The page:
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Cooler Master Storm Stryker Full-Tower Chassis Review (Page 2)

Chad Sebring | Sep 17, 2012 at 10:26 am CDT - 3 mins, 0 secs reading time for this page
Rating: 97%Manufacturer: Cooler Master

Specifications, Availability and Pricing

Cooler Master Storm Stryker Full-Tower Chassis Review 01 |

The SGC-5000W-KWN1 or Stryker as I will call it is a full tower chassis made mostly of steel with plastic on the front and top of the chassis giving the Stryker most of its design and shape. Down the front of the chassis there is a band of white plastic on both sides of the bezel, while the majority of it is taken up with nine 5.25" bay covers, all of which are removable from the outside of the chassis and the front ends at the bottom with a panel housing the CM Storm name and logo.

The top of the chassis is quite a bit taller than the steel body of the chassis as it offers the clean looking front I/O panel and a large handle right behind it to lug this chassis around. Near the back there are louvers and mesh that will allow the fan under it to blow through the top of the Stryker. On the left you get a large bump-out in the panel that offers not only a large window to look at your hardware, but it also offers a black mesh area to allow the HDD bays to breathe properly. The right side of the chassis features a similar bump-out, but only offers the black mesh ventilation at the HDD bays to allow the exhaust of air through it.

On the inside the chassis it offers three 5.25" bays at the top followed by six 3.5" drive bays found in two, three drive, hard drive cages. These two cages are removable, but are installed from the factory blowing from left to right with the fans attached to each of the HDD racks. Not only can you pull them out and store them if not needed, if you don't like the orientation that can be changed as well. In the main area of the chassis you get a motherboard tray with a huge CPU cooler access hole, six various sized wire management holes and 20 places to tie up the wiring. Above the tray in the top of the Stryker CM has placed a 200mm white fan to get the heat out of the top of the chassis. There is also a fan in the rear of the chassis above the 9+1 expansion slot configuration, but since the HDD cages blow side to side, cooler air is drawn from the bottom and through the floor in this design. One last thing I almost forgot about. There is also a removable 2.5" drive rack on the floor that can house three additional drives.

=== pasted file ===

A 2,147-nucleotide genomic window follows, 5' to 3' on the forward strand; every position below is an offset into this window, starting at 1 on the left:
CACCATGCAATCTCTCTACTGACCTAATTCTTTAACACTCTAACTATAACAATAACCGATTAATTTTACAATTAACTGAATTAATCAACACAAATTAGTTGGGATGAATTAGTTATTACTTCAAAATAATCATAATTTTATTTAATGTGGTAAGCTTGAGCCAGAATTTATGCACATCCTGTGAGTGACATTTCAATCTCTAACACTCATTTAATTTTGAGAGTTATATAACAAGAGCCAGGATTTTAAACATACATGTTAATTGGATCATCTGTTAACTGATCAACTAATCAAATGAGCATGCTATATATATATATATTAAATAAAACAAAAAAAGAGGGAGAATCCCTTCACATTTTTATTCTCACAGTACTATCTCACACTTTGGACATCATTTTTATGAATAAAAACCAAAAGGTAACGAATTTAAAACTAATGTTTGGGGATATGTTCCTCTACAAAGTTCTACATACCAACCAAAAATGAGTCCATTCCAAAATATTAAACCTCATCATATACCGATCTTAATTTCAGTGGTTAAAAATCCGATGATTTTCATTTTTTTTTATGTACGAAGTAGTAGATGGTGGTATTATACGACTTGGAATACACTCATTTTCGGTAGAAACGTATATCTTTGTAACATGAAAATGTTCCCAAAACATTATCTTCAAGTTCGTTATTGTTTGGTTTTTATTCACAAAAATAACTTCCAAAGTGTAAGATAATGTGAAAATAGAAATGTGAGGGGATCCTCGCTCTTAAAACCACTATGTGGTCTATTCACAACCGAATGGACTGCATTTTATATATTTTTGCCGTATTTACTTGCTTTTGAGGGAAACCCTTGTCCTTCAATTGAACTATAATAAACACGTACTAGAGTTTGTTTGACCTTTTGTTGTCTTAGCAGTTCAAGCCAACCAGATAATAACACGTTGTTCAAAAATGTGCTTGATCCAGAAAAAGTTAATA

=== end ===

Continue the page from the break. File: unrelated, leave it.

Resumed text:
Since the release and I do believe I have had this chassis for around three weeks now as I caught up with other samples first, it is odd for a CM product to not be selling virtually everywhere. As I went to search for the pricing via Google, I found that as of this moment there is only four places listed currently carrying stock of the Stryker. The cheapest deal was found at Newegg for $159.99. With shipping included, to me at least, the Stryker will set you back $184.95. With shipping added, the price does jump quite a bit, but that is because this case is large and heavy and both are things which kill you on shipping.

All things considered and knowing already what the Stryker is all about, I will say the pricing shouldn't be a stopping point if its style and design suit you. You will be very happy with everything the CM Storm Stryker has to offer, let me tell you about it more right now.

Last updated: Nov 15, 2019 at 01:16 pm CST

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Chad Sebring


After a year of gaming, Chad caught the OC bug. With overclocking comes the need for better cooling, and Chad has had many air and water setups. With a few years of abusing computer parts, he decided to take his chances and try to get a review job. As an avid overclocker, Chad is always looking for the next leg up in RAM, cooling, as well as peripherals.

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